Are there Cobras in diving?

- english decision making gareth lock just culture leadership psychological safety teamwork Jun 11, 2022

The rational thing about human behaviour is that it is irrational! It is rational at the time to those involved, but it might appear to be irrational after the event by those outside the event, given that we know the outcome and we can easily join the dots.

Humans respond well to positive rewards and will keep repeating what they are doing to get those rewards. However, rewarding behaviours can lead to unintended consequences if we don’t recognise the activity that we are rewarding.

Two examples outside of diving to get you thinking about what rewards and rewarding mechanisms happen within the diving sector.


How do you think you should solve a problem with poisonous snakes in your neighbourhood?

In colonial India, Delhi suffered from many cobras. This was a problem that needed solving, given that cobras can kill people. To cut the number of cobras, the local government decided to give a reward when dead cobras were presented to government officials. This would appear to be a sound solution - encourage the people to solve the problem for you and reward them for doing so. As such, many people took up cobra hunting and this led to the desired outcome – a reducing cobra population.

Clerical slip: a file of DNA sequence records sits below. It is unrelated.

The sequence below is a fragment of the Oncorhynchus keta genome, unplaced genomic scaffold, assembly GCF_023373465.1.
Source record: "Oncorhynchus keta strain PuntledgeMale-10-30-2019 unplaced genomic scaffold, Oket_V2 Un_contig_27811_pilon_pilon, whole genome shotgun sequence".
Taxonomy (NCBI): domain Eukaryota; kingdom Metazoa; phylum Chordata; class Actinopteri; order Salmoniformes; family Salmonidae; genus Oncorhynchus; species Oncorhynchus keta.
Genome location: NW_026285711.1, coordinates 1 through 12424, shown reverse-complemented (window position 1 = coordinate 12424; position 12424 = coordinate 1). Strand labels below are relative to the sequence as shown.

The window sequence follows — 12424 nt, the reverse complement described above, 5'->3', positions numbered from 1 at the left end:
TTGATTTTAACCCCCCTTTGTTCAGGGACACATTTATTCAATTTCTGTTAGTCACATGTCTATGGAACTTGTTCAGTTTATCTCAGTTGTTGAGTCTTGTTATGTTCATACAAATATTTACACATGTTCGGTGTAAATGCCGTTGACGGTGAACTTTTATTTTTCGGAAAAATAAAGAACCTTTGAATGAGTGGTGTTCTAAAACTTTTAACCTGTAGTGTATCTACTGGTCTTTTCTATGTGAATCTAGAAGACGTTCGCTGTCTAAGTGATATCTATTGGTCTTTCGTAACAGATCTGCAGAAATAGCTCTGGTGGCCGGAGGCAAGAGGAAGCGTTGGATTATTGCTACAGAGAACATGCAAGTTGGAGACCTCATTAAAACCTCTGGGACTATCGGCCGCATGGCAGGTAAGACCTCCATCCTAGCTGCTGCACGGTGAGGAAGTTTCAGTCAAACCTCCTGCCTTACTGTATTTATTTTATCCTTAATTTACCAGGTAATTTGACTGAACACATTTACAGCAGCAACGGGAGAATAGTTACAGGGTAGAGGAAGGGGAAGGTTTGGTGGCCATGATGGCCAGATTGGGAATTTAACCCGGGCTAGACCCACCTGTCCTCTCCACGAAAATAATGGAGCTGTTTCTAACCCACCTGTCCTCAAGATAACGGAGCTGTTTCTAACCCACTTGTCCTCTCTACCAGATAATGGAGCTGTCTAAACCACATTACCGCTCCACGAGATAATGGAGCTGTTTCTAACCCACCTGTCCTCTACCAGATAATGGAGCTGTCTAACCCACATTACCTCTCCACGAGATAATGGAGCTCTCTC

Meet the King Cobra Rescue Team That Saves Both People and Snakes - Atlas  Obscura

And that’s where things got interesting!

As the cobra population fell and it became harder to find cobras in the wild, people become inventive and created a solution to their own current problem, not enough cobras to make money from. What did they do? They started to raise cobras in their homes, which they would then kill, present to the officials, and then collect the reward!

Unfortunately, this led to a new problem, local authorities realised that there were very few cobras evident in the city, but they were still paying out a similar amount of money. They realised that people were gaming the system to make money from the reward scheme. City officials did something else which would appear to be rational at the time, they cancelled the bounty. What do you think the people who were raising cobras in their homes did? Yes, they released all of their now-valueless cobras back into the streets.